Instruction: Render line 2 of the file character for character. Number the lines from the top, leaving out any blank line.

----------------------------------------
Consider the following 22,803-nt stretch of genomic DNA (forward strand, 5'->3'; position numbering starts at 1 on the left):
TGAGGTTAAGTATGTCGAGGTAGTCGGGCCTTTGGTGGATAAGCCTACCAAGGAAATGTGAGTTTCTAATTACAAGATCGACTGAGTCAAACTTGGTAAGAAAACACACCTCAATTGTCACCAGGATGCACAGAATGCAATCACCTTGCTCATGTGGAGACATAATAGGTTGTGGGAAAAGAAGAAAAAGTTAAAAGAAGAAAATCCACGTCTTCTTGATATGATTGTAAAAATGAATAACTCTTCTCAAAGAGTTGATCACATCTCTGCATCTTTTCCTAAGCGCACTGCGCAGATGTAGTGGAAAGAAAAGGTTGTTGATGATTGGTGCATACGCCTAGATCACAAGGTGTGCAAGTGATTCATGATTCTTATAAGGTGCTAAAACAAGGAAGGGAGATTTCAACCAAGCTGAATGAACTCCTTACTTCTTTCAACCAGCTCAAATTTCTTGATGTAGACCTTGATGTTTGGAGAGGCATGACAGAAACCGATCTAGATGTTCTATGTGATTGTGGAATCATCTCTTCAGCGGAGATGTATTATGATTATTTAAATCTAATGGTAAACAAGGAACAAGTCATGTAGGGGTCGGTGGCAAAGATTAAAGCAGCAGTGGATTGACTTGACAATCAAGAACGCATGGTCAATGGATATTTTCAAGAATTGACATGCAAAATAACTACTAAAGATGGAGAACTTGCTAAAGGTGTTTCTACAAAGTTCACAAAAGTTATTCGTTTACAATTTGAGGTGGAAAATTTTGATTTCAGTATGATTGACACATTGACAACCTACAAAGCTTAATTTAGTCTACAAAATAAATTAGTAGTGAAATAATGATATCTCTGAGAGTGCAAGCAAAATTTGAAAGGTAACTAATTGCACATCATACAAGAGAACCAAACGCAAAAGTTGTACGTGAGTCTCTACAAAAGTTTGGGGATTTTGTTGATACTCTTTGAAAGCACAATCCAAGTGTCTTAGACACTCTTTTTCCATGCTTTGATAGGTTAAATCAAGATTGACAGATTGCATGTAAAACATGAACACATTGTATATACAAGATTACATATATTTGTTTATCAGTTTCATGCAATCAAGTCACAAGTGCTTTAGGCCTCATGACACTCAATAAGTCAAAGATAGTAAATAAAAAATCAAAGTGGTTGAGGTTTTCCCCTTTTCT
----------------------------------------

TGAGGTTAAGTATGTCGAGGTAGTCGGGCCTTTGGTGGATAAGCCTACCAAGGAAATGTGAGTTTCTAATTACAAGATCGACTGAGTCAAACTTGGTAAGAAAACACACCTCAATTGTCACCAGGATGCACAGAATGCAATCACCTTGCTCATGTGGAGACATAATAGGTTGTGGGAAAAGAAGAAAAAGTTAAAAGAAGAAAATCCACGTCTTCTTGATATGATTGTAAAAATGAATAACTCTTCTCAAAGAGTTGATCACATCTCTGCATCTTTTCCTAAGCGCACTGCGCAGATGTAGTGGAAAGAAAAGGTTGTTGATGATTGGTGCATACGCCTAGATCACAAGGTGTGCAAGTGATTCATGATTCTTATAAGGTGCTAAAACAAGGAAGGGAGATTTCAACCAAGCTGAATGAACTCCTTACTTCTTTCAACCAGCTCAAATTTCTTGATGTAGACCTTGATGTTTGGAGAGGCATGACAGAAACCGATCTAGATGTTCTATGTGATTGTGGAATCATCTCTTCAGCGGAGATGTATTATGATTATTTAAATCTAATGGTAAACAAGGAACAAGTCATGTAGGGGTCGGTGGCAAAGATTAAAGCAGCAGTGGATTGACTTGACAATCAAGAACGCATGGTCAATGGATATTTTCAAGAATTGACATGCAAAATAACTACTAAAGATGGAGAACTTGCTAAAGGTGTTTCTACAAAGTTCACAAAAGTTATTCGTTTACAATTTGAGGTGGAAAATTTTGATTTCAGTATGATTGACACATTGACAACCTACAAAGCTTAATTTAGTCTACAAAATAAATTAGTAGTGAAATAATGATATCTCTGAGAGTGCAAGCAAAATTTGAAAGGTAACTAATTGCACATCATACAAGAGAACCAAACGCAAAAGTTGTACGTGAGTCTCTACAAAAGTTTGGGGATTTTGTTGATACTCTTTGAAAGCACAATCCAAGTGTCTTAGACACTCTTTTTCCATGCTTTGATAGGTTAAATCAAGATTGACAGATTGCATGTAAAACATGAACACATTGTATATACAAGATTACATATATTTGTTTATCAGTTTCATGCAATCAAGTCACAAGTGCTTTAGGCCTCATGACACTCAATAAGTCAAAGATAGTAAATAAAAAATCAAAGTGGTTGAGGTTTTCCCCTTTTCT